Monthly Archives: March 2009

Of Cabbages and… Cabbages.

Between two jobs, two blogs, two dogs, and one husband, I just don’t get around here enough.

I’ve started Twittering
along with the rest of the world
and have been trying to document what I make for dinner ever day.

I would do lunch too
but taking a picture of a Lean Cuisine every day would be a little depressing.

So instead
I take bad iPhone pictures of my dinner
none of which want to post to my entry
so I’m going to stop trying.

Last night dinner involved white rice
something I try to eat in moderation
but I’m ashamed to admit that dinner tonight also involved white rice.

BUT
there are no photographs, not even on Twitter
so we can all pretend like it never happened.

It was red beans and rice with tomatoes and balsamic vinegar if you’re wondering.
Complete white trash cooking
but delicious.

Brown up some 80/20 ground chuck
season with garlic and good ol’ Lawry’s seasoned salt
dump in a can of red beans with a little bit of water
let reduce for a few minutes
and spoon over white rice.

Top with sliced tomatoes and balsamic vinegar and then go sit out on your front lawn with a wife beater on.

Tasty as it is
I think it could be better.

I was thinking about the tomatoes today
and how they are my favorite part of the dish.
Right now
tomatoes obviously are not at their peak
but perhaps I could elevate this dish to a slightly higher socioeconomic status by making a tomato confit and a reducing the balsamic vinegar down to a glaze.

Then
maybe replace the ground beef with braised beef
(oxtails, perhaps? I like this dish a little bit on the fattier side since it tastes like sawdust if a low fat cut of meat is used)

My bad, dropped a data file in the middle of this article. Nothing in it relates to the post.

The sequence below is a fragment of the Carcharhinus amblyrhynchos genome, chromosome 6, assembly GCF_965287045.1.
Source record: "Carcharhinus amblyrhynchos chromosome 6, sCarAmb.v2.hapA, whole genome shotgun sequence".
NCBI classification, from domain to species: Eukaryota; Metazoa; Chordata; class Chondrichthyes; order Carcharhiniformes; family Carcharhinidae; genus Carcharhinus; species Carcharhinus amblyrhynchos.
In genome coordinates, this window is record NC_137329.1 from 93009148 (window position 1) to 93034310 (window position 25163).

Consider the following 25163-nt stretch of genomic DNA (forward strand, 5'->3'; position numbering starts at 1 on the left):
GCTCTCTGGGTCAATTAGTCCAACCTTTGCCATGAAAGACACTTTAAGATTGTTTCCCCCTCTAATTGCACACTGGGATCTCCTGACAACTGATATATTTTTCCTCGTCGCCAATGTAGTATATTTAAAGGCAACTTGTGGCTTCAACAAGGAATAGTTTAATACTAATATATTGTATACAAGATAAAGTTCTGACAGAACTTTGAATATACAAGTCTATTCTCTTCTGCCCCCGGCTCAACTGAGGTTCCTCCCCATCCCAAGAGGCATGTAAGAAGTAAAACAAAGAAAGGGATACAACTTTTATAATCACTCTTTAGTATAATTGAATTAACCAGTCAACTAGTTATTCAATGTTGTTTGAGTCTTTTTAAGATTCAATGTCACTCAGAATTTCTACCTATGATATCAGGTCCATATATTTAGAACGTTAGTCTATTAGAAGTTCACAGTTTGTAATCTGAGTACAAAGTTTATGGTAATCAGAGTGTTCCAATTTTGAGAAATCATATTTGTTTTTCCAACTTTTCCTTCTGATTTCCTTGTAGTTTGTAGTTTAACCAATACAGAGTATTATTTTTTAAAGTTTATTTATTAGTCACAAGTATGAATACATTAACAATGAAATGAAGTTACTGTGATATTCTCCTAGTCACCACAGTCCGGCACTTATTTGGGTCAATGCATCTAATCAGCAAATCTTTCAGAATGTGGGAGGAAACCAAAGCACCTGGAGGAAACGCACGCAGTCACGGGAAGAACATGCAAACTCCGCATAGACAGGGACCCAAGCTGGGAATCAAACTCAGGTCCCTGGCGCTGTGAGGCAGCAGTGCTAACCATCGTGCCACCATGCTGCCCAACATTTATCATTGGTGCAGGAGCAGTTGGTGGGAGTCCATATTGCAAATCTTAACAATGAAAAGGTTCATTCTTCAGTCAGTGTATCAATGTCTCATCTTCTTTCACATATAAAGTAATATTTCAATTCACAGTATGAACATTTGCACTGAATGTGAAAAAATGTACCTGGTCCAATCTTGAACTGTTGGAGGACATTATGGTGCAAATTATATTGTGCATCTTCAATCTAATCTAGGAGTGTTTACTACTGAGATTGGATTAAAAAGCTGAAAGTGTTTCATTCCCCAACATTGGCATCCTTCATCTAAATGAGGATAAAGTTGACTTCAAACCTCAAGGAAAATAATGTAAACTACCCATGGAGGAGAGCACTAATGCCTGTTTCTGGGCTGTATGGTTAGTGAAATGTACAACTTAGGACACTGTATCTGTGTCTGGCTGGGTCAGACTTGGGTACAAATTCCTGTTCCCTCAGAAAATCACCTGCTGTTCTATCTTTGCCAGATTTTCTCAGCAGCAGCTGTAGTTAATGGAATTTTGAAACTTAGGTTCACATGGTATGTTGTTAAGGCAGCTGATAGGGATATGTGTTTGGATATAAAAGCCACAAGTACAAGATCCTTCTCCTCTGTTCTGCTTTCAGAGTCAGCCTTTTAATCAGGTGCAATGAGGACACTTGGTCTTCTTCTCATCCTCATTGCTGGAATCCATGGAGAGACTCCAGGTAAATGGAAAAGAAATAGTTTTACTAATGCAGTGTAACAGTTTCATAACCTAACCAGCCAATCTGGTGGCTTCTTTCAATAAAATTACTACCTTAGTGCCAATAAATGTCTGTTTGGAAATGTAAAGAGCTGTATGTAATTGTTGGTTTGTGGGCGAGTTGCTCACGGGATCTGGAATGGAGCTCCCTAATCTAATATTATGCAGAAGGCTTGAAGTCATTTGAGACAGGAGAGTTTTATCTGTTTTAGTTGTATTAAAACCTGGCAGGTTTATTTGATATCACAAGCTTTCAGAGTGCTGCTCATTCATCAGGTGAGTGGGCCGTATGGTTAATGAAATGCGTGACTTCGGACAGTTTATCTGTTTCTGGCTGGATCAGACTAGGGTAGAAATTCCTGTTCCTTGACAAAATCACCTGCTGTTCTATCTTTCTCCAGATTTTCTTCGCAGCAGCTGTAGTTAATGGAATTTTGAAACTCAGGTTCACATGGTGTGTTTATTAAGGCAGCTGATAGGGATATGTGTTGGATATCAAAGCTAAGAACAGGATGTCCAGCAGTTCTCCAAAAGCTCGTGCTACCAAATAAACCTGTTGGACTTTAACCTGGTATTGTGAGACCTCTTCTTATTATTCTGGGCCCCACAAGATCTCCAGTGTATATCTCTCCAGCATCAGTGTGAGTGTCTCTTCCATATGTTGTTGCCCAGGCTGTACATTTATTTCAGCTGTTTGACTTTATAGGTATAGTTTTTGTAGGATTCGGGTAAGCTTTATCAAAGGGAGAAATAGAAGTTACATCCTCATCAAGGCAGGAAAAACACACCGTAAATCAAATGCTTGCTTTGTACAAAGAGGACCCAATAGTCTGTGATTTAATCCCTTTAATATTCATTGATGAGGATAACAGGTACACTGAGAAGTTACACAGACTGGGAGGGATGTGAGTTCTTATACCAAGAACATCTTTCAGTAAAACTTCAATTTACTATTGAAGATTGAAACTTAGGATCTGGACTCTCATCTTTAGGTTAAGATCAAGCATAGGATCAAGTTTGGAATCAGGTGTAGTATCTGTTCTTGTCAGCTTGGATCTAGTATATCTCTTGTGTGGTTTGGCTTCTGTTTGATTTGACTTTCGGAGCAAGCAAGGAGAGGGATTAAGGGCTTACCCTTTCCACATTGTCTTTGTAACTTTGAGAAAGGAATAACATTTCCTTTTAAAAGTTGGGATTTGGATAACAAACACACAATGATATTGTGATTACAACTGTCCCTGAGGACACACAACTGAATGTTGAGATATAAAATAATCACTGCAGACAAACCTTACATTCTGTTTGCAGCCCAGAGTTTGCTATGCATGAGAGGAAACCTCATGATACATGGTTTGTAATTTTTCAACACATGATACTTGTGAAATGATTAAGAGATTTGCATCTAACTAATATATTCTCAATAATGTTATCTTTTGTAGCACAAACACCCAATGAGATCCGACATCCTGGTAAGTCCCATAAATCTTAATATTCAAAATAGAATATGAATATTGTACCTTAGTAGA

and use long simmered red beans instead of my salted friends out of a can.

Ideas, ideas.
I probably will just stick to my regular recipe until I finally get so ashamed of it I’m forced into making something better.
This probably won’t happen for a while.

In other news
on Friday at Restaurant Job
Chef said that we would be taking part in Outstanding In the Field.

My face nearly cracked in two because I smiled so big
and Sous Chef was ecstatic as well.

Chef said he would need our help
and we both told him we would be there in full force.

Its not until September
but I’m still so stupidly excited.

It will be fun to work at such an amazing event.
I’m trying to do my part to eat more local food
although I’ve been taking baby steps.

We did join a CSA for our fruits and vegetables though
and its been an adventure.

Our first delivery in January looked like this:

and our weekly deliveries have been some variation on that theme so far.

We’re getting greenbeans and lettuces now though
which make me happy.

I’ve meant to photograph our deliveries every week
but that hasn’t happened.

Those personal failures aside
joining the CSA was a wonderful decision.
The farm is a little bit spotty on regular delivery
but its nothing that messes with meal planning too much.

Food is fresh and unblemished/unbruised for the most part
and it averages out to about 20$ a week
a great price for the load of food that arrives at our front door every Wednesday(ish).

However
I might PAY someone to take all the cabbage we’ve been getting.

I’ve forced unwanted heads on people at Job 1, Job 2, and the next person in line is going to be the guy panhandling on the street.

Guy: “Homeless, hungry, anything will help
Me: “HERE! Take a head of cabbage!”
Guy: “What am I supposed to do with this?
Me: “I DONT KNOW. I’ve been asking myself the SAME DAMNED THING.”

Husband started looking at me with a pained expression
when week after week
he would open up our box and find one
or even TWO
heads of cabbage in it.

I finally called the farm and asked them just to leave it out of our box
not replace it with anything else
just leave the blasted cabbage in someone ELSE’S delivery.

I think I’ve done everything legal in Texas to a head of cabbage now.
Next, I think I am just going to candy it or stick it in my ice cream maker and see what happens.

I can’t imagine that would be anything good
but you never know.

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Filed under Cooking at Home, Local